Four companies bid to restore 19th century lamps on Sarsfield Bridge

Mike Dwane

Reporter:

Mike Dwane

LIMERICK City Council has received four bids for the conservation of the 19th century lamp standards on Sarsfield Bridge.

LIMERICK City Council has received four bids for the conservation of the 19th century lamp standards on Sarsfield Bridge.

The Council launched a tendering process for the specialist restoration works in November and Mayor Jim Long said the fruits of that competition would become known this week.

“We will be opening the tenders on Wednesday morning. The work not necessarily always but in 99 per cent of cases will go to the lowest bidder as long as they can comply with the conditions of the contract,” said the mayor.

No value for the contract is detailed on the government’s etenders website but Vincent Murray, senior engineer, estimated it could cost in the region of €100,000 to restore the antique lamp standards.

Former city councillor Sean Griffin has complained that many of the lights no longer function and it is believed that no significant work has been carried out on the lamp standards for almost 40 years.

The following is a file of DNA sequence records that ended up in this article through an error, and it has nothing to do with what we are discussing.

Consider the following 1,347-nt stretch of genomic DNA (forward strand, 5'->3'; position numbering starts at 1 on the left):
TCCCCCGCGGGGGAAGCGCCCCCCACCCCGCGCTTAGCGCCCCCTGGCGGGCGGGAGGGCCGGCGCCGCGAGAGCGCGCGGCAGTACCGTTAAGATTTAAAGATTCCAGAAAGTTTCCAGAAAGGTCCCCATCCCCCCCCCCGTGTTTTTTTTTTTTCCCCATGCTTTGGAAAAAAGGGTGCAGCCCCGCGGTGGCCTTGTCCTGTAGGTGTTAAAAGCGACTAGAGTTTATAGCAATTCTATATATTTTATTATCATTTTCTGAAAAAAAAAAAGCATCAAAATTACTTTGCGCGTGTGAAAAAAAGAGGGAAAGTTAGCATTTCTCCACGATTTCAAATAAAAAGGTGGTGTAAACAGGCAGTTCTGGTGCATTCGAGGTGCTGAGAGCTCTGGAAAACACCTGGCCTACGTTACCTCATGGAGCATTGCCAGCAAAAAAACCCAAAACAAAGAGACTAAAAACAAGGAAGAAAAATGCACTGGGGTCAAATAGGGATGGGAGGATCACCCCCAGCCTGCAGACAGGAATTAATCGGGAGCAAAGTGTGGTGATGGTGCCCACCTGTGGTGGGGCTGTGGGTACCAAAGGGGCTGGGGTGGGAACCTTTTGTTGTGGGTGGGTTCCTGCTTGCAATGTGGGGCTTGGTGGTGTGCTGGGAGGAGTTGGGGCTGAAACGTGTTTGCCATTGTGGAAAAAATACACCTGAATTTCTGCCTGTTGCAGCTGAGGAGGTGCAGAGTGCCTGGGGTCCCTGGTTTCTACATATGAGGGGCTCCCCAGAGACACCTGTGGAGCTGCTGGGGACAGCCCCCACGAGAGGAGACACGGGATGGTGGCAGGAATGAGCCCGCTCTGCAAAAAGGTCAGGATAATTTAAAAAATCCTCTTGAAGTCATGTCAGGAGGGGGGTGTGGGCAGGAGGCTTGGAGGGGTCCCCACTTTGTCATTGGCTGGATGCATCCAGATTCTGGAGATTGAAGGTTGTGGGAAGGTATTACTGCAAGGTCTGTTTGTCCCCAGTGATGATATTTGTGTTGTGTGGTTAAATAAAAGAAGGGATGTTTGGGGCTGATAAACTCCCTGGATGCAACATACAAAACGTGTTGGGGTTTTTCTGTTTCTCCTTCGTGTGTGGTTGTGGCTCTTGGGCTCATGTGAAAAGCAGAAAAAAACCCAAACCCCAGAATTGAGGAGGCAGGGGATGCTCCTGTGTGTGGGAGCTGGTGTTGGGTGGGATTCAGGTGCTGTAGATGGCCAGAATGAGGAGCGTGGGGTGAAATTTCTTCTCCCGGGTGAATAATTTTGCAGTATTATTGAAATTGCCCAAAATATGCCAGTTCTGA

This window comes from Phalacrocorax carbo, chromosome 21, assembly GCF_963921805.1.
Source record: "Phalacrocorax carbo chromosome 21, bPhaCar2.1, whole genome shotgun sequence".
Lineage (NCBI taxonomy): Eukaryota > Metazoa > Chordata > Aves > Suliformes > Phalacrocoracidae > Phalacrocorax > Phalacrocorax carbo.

But Mayor Long now expects that the works - which will see the lamps removed for restoration - will go ahead this year.

“I’m glad to see this work is a step closer to going ahead and the lamps will be restored. They are of great heritage value to our city,” said the mayor.

Apparently modelled on the Pont Neuilly in Paris, Sarsfield Bridge was known as Wellesley Bridge when it opened to the public in 1835. It was designed by Scottish master engineer Alexander Nimmo, who was also responsible for harbours and piers around the Irish coast.

Mr Griffin has described the bridge as one of Limerick’s “architectural gems”. Restoring the lamp standards to their former glory, he said, could also see the removal of the string-of-pearl light fixtures on the bridge.

Described by Mr Griffin as “an eyesore”, this lighting has also been blamed for swans crashing on to the bridge and ending up in the two lanes of traffic.